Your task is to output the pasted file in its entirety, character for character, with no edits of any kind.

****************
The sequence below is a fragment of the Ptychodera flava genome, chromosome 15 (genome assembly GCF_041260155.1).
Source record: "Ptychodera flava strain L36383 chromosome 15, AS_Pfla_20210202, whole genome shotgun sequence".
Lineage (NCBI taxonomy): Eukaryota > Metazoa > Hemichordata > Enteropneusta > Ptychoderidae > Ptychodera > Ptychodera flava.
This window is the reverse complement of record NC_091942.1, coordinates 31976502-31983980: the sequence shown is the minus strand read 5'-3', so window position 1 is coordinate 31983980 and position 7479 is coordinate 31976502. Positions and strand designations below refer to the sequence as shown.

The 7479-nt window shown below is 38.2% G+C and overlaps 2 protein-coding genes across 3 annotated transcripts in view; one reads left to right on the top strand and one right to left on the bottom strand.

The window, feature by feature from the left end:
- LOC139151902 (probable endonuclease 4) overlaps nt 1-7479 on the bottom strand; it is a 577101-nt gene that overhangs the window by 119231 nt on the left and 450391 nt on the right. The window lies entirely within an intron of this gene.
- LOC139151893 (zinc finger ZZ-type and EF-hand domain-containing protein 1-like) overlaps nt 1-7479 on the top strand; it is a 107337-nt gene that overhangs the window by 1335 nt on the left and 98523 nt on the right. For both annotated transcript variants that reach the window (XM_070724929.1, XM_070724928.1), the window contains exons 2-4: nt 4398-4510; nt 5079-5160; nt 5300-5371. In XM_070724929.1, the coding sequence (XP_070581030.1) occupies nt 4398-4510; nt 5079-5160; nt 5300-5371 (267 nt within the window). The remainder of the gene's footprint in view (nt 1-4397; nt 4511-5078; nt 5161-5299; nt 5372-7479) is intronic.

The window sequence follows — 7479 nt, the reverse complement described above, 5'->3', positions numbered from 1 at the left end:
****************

The sequence below is a fragment of the Ptychodera flava genome, chromosome 15 (genome assembly GCF_041260155.1).
Source record: "Ptychodera flava strain L36383 chromosome 15, AS_Pfla_20210202, whole genome shotgun sequence".
Lineage (NCBI taxonomy): Eukaryota > Metazoa > Hemichordata > Enteropneusta > Ptychoderidae > Ptychodera > Ptychodera flava.
This window is the reverse complement of record NC_091942.1, coordinates 31976502-31983980: the sequence shown is the minus strand read 5'-3', so window position 1 is coordinate 31983980 and position 7479 is coordinate 31976502. Positions and strand designations below refer to the sequence as shown.

The 7479-nt window shown below is 38.2% G+C and overlaps 2 protein-coding genes across 3 annotated transcripts in view; one reads left to right on the top strand and one right to left on the bottom strand.

The window, feature by feature from the left end:
- LOC139151902 (probable endonuclease 4) overlaps nt 1-7479 on the bottom strand; it is a 577101-nt gene that overhangs the window by 119231 nt on the left and 450391 nt on the right. The window lies entirely within an intron of this gene.
- LOC139151893 (zinc finger ZZ-type and EF-hand domain-containing protein 1-like) overlaps nt 1-7479 on the top strand; it is a 107337-nt gene that overhangs the window by 1335 nt on the left and 98523 nt on the right. For both annotated transcript variants that reach the window (XM_070724929.1, XM_070724928.1), the window contains exons 2-4: nt 4398-4510; nt 5079-5160; nt 5300-5371. In XM_070724929.1, the coding sequence (XP_070581030.1) occupies nt 4398-4510; nt 5079-5160; nt 5300-5371 (267 nt within the window). The remainder of the gene's footprint in view (nt 1-4397; nt 4511-5078; nt 5161-5299; nt 5372-7479) is intronic.

The window sequence follows — 7479 nt, the reverse complement described above, 5'->3', positions numbered from 1 at the left end: